For social workers interested in employing coaching practices, falsely masquerading as a coach may be a violation of the NASW Code of Ethics, which states that social workers must be competent in order to practice ethically. According to the ICF, coaching students may practice as a coach if they declare they are a student. Clarity of roles becomes essential to both coaching and social work ethical practice.

Regulation of Practice
The conversation of regulation of practice is an important one. What does this mean for social workers who are also trained coaches? What is the ethical standard for social workers who coach? Who is the ultimate governing body of a social worker who coaches? Is it the NASW or the ICF?

One of the biggest differences between social work and coaching is the external government regulation of practice (Reardon, 2016). The social work license, governed by state licensing boards, limits social work practice for the purpose of clearly defining best practice and protecting clients. There are regulation standards that have been developed and set by the ICF, but coaching does not follow the same defined limitation of scope of practice through government regulation. There needs to be a discussion about how to maintain the values and ethics of social work practice as practitioners implement coaching strategies.

Because of legal boundaries and limitations on the scope of social work practice, integrating coaching into social work practice must be carefully executed. Good practice standards dictate that social work be practiced with a license. At the same time, good coaching practice standards are dictated by the ICF’s ethical guidelines. Ethical practice for social workers should include simultaneous state licensure in social work along with a certification and credentials in coaching regulated by the ICF.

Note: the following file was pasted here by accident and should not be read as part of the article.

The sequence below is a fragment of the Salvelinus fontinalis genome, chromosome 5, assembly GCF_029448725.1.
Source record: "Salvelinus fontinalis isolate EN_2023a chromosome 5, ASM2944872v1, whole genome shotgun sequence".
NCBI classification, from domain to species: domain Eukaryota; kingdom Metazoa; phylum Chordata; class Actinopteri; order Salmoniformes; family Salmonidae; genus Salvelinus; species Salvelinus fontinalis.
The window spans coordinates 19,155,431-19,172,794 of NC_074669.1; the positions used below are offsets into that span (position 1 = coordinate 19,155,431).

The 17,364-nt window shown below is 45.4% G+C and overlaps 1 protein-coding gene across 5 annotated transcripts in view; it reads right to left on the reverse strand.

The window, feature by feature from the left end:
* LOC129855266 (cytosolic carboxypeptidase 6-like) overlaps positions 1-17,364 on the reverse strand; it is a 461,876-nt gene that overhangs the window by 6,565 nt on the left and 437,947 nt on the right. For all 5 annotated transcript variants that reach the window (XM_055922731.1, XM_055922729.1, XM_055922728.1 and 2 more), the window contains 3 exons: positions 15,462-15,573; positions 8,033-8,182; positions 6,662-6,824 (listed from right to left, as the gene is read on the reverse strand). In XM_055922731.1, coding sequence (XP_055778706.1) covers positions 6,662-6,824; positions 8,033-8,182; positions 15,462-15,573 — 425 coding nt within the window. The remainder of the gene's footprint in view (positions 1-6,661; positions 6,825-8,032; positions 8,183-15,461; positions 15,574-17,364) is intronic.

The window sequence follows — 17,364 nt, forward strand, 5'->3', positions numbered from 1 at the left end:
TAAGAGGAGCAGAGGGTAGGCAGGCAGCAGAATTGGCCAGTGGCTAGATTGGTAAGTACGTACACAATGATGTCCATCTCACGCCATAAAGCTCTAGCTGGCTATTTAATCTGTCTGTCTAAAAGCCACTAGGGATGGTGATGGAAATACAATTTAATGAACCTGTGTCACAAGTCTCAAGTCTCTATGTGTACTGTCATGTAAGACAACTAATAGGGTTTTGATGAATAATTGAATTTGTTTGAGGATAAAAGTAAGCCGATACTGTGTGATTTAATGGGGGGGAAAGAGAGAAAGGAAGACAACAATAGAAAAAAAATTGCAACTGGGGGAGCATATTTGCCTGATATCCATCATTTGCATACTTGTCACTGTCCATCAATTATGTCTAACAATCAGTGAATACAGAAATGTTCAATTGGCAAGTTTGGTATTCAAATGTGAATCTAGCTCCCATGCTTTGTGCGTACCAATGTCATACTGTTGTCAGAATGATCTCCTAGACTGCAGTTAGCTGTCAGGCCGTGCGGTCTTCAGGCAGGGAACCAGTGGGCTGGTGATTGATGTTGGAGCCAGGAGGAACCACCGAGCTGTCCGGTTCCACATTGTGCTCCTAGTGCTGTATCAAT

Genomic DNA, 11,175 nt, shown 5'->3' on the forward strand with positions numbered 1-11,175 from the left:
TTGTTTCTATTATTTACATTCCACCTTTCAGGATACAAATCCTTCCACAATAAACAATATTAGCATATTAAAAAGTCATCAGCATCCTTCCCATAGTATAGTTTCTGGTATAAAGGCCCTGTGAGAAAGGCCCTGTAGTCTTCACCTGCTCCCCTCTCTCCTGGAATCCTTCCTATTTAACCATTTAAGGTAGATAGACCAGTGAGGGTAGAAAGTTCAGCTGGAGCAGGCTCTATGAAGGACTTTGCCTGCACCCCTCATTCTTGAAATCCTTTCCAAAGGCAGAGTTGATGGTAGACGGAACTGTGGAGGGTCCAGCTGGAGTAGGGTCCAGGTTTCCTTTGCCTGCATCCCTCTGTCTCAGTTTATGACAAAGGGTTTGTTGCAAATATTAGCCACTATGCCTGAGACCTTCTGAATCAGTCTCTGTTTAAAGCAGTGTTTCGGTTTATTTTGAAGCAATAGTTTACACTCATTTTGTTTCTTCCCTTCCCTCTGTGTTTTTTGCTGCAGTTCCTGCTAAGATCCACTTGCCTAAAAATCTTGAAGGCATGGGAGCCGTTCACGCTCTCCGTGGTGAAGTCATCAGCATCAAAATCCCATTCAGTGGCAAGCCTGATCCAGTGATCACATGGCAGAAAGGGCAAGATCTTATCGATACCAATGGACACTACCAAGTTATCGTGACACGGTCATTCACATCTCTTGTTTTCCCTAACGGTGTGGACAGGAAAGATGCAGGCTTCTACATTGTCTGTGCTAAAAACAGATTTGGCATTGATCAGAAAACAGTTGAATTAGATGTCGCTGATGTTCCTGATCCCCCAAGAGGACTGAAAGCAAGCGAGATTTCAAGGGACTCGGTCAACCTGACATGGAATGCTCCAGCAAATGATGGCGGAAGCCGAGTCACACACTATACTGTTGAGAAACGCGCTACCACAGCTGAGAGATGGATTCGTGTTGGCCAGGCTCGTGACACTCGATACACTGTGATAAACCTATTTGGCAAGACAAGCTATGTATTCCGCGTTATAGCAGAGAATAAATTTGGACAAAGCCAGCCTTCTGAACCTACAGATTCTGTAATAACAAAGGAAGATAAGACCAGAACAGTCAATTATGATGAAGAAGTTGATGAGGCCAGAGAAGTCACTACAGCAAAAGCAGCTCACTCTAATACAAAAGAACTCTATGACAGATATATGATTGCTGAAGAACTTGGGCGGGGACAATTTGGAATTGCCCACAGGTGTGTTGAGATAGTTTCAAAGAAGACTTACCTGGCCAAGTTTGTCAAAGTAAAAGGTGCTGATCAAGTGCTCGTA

There also should be discussion about providing competent coaching services. Obeying the NASW Code of Ethics may dictate that social workers who are practicing coaching must be purposefully trained in coaching interventions in order to adhere to the value of competence. This may also include accountability through supervision.

A further question of ethics emerges: While a social worker may use coaching skills in treatment, is it ethical to consider this “coaching?” There is currently no license protecting coaching, but there is a global accreditation process. If a licensed social worker is also accredited by the ICF, are they considered to be a coach? Are they able to advertise and market these services? This topic has profound ethical implications and should be researched and explored further.